Peacock Feathers Look Amazing Under a Microscope

Andrew LaSane
Waldo Nell
Waldo Nell / Waldo Nell

When it comes to elegant birds, the peafowl has pretty much every other avian species beat. They're known for their plumage above all else, but what's less known is that the beauty goes much deeper than what we see with our naked eye. Colossal recently shared a set of images by photographer Waldo Nell, who captured the feathers through a microscope. The hyper-detailed results are almost more stunning than the macro view.

Each image is a combination of hundreds of other photos taken at different focal lengths which, according to Colossal, widens the depth of field and puts the entire colorful composition into focus. The photos were captured with the Olympus BX 53 microscope—a piece of equipment far more advanced than your high school science department could afford. At 10x magnification, the feathers look like florescent cables woven together into uniform rows, with segments of greens, blues, oranges, and purples flowing into one another. At 40x, more of the feather structure is revealed, with each barb (structures made of melanin and keratin) more vibrant than the last.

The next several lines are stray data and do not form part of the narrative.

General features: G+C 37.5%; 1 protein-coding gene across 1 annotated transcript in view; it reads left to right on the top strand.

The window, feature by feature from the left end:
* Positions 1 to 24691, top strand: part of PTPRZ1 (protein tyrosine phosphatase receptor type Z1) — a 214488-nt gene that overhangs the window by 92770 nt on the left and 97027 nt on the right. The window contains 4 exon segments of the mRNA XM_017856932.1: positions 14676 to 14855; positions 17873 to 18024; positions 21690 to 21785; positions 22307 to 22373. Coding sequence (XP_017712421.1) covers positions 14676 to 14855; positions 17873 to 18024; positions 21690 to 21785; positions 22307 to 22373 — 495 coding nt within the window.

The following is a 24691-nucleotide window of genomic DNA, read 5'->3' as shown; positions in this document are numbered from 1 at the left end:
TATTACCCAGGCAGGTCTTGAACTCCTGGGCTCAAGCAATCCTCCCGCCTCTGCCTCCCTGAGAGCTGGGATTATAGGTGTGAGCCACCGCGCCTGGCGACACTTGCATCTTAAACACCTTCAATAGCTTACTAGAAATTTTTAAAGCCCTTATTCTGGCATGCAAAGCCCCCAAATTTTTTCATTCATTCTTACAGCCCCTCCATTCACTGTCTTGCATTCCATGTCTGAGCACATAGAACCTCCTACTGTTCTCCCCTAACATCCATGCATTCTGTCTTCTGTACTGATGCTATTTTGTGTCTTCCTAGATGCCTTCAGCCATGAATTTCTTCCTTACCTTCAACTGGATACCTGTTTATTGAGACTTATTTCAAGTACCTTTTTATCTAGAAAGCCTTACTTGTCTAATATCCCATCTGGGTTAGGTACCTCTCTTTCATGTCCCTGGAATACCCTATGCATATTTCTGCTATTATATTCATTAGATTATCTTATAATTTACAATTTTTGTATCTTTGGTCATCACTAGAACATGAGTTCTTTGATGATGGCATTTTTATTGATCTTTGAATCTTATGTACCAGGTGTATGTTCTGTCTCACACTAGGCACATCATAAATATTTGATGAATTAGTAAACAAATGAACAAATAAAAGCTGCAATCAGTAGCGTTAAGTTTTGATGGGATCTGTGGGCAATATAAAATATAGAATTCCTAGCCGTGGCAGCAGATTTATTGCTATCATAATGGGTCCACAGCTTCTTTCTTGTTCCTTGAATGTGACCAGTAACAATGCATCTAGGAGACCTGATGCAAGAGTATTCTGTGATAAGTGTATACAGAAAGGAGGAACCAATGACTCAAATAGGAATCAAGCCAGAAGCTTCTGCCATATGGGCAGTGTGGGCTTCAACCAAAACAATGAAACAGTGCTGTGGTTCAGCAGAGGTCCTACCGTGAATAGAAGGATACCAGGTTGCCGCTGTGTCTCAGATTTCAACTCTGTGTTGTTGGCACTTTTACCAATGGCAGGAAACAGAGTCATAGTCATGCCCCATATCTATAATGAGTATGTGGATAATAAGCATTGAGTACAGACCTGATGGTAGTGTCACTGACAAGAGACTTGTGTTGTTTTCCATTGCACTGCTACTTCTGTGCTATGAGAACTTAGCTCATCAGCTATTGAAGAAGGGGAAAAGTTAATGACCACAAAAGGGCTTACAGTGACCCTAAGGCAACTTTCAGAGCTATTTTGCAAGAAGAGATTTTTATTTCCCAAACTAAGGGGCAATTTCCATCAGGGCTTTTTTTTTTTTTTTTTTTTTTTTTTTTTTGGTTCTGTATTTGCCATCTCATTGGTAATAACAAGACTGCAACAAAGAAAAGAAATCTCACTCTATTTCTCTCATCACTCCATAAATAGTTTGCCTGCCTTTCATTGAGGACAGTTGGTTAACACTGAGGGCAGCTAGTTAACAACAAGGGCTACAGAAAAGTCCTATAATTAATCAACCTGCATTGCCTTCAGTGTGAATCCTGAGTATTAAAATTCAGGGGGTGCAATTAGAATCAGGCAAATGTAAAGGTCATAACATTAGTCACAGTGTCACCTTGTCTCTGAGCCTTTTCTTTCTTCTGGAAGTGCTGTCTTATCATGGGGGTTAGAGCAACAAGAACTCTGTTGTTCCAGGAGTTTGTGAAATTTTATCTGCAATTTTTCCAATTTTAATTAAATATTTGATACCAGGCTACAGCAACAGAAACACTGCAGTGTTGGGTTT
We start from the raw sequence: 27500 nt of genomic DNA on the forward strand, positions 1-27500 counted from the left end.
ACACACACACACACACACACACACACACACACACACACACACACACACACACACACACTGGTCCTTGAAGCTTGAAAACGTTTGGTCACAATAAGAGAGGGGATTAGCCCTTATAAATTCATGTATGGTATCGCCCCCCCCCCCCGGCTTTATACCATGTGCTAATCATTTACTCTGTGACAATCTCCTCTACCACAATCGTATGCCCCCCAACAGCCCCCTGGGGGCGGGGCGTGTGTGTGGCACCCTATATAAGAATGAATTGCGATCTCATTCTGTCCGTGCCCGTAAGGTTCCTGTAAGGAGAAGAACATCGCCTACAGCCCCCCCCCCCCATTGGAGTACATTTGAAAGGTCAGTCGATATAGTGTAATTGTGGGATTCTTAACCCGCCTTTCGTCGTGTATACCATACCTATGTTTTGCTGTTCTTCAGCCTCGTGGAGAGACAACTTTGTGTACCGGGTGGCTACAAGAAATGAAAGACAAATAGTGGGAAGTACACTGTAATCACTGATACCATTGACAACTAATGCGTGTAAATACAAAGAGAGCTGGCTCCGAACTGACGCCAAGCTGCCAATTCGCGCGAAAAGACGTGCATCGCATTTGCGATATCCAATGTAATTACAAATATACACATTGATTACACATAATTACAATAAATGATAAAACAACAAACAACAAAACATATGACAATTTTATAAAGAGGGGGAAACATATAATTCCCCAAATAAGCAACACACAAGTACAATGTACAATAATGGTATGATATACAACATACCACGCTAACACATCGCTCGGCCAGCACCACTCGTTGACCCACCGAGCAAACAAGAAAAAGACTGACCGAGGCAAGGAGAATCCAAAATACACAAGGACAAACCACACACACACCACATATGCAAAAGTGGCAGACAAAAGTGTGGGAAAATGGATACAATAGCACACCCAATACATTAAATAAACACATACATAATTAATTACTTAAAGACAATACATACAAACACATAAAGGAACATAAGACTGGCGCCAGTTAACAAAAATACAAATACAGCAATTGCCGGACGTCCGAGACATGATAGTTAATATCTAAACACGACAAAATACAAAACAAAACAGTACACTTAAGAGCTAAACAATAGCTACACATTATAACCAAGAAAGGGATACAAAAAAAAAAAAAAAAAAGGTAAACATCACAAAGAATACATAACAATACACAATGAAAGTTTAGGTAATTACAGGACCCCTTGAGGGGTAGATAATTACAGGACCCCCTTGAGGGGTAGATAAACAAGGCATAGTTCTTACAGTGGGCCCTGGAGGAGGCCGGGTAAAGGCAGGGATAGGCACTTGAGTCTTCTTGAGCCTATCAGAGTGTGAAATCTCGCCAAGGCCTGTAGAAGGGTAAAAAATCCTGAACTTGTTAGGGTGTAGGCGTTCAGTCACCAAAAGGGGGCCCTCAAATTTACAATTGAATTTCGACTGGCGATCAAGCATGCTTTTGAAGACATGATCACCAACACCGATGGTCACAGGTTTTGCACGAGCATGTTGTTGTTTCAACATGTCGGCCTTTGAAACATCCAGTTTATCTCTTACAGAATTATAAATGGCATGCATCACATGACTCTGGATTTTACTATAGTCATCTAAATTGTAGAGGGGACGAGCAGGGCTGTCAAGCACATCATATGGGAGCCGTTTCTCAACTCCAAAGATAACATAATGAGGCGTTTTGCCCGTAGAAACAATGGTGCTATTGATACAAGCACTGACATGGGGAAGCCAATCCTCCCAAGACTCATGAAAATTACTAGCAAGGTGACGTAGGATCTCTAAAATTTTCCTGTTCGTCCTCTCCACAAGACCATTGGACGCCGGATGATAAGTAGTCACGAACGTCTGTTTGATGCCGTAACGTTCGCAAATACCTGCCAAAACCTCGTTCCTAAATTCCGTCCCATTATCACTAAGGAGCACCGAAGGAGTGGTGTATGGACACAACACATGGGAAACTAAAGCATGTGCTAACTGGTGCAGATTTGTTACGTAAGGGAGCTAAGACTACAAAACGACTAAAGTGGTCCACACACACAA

All images courtesy of Waldo Nell.

[h/t Colossal]